(Editor’s Note: The following article was written by Rocco Pendola and appears in Philly.com)
Rocco Pendola writes:
…During the first decade of the 20th century, Apple was an exception to the rule of the financialized corporation in the United States. Now, it seems, it is not.
In this article, I summarize and discuss Apple’s Changing Business Model: What Should the World’s Richest Company Do with All Those Profits by University of Massachusetts-Lowell professor William Lazonick, University of Sussex professor Mariana Mazzucato and research associate at UMass-Lowell’s Center for Industrial Competitiveness Öner Tulum. Their article is forthcoming in Accounting Forum, but available now at The Academic-Industry Research Network’s Web site.
Throughout this article, portions of their work appear in italicized block quotes.
I do my best to relay the academic argument in key, sometimes lengthy excerpts, but, as is the case with most popular media portrayals of academic work, I can’t help but fall short. You really need to read the entire paper. First, because it’s fantastic. Second, because it provides so much necessary context that I had no choice but to leave out, from historical support to the authors’ theoretical framework to a useful list of references.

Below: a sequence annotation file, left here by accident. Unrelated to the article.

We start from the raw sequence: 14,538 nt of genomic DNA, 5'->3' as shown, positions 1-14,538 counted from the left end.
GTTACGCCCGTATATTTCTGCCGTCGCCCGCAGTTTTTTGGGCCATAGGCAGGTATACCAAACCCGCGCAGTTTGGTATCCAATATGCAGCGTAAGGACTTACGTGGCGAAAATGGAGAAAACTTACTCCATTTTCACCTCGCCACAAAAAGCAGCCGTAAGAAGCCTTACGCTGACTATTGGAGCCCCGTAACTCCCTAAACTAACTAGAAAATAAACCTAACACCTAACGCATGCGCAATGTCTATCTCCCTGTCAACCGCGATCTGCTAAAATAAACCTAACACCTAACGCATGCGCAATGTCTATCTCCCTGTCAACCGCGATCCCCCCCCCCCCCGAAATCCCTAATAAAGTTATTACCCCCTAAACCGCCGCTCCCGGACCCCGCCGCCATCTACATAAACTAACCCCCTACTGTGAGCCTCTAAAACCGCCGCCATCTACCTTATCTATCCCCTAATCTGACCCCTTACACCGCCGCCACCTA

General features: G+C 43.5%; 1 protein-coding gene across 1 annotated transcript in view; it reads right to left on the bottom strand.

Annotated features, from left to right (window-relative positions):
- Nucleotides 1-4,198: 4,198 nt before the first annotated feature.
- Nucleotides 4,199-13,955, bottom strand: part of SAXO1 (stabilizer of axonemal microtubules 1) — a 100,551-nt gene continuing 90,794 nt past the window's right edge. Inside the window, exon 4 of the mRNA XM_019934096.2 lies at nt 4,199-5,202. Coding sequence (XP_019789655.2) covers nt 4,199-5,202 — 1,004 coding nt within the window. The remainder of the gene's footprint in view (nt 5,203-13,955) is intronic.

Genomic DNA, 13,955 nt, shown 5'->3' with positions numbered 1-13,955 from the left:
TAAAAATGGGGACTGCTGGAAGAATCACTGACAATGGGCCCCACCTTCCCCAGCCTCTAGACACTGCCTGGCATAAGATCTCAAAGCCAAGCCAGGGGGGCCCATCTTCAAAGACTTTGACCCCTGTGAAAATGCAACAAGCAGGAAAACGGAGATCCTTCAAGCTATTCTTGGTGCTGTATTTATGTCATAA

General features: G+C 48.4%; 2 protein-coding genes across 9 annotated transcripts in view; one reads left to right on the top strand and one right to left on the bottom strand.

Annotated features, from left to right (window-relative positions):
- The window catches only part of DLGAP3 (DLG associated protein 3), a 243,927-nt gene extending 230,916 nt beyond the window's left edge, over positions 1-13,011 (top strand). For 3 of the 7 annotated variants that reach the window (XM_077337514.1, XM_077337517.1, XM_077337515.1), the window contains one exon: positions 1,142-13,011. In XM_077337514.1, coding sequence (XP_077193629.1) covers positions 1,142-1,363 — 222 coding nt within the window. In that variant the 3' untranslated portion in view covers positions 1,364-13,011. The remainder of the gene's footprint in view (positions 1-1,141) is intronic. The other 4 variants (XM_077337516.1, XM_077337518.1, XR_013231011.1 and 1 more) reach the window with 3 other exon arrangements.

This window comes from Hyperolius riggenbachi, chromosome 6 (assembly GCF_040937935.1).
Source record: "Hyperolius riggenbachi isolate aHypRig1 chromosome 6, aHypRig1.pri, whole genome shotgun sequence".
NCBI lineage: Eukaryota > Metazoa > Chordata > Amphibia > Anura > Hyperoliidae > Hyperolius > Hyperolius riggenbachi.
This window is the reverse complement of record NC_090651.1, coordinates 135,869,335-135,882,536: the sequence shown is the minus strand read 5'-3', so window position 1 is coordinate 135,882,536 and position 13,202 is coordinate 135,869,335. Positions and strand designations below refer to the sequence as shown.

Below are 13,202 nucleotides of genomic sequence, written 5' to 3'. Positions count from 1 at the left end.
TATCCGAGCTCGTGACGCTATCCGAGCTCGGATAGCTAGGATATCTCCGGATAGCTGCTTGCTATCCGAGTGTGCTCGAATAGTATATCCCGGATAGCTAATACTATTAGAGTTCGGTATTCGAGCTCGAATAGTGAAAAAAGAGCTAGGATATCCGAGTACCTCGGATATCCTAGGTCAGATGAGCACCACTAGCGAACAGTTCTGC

And, as we shall argue, since the death of Jobs, under his successor as CEO Timothy D. Cook, important changes in Apple’s business model have occurred that suggest that Apple’s innovative capability will be much diminished in the future.
The beauty of this paper might just be that, early on, the authors address the number one criticism in response to the notion that, without Steve Jobs, Apple cannot possibly repeat the success of iPod, iPhone and iPad. But they don’t simply address it. Building on their theoretical and empirical work, they take the Jobs-Cook dichotomy to another level.
However, to reduce the Apple story to the Jobs story would be to ignore the particular concatenation of social conditions that have underpinned the company’s innovative success. To summarize our main argument, in his position of strategic control, Steve Jobs led Apple as a professional manager, not an owner, who was driven by the desire to produce superior digital devices that would find widespread demand, even at premium prices, in mass markets. The internal learning process that resulted in Apple’s epoch- making digital devices entailed a high degree of organizational integration of large numbers of people with a wide-range of functional specialties and hierarchical responsibilities. This organizational integration was fundamental to the development of the technologies that underpinned Apple’s growth. For Jobs, profits were a vital source of financial commitment for innovative investment strategies, not an objective of the firm. Unlike John Sculley, Apple CEO from 1983 to 1993, Jobs had little if any interest in distributing earnings to public shareholders. Jobs installed what Lazonick and O’Sullivan (2000) have called a “retain-and-reinvest” allocation regime.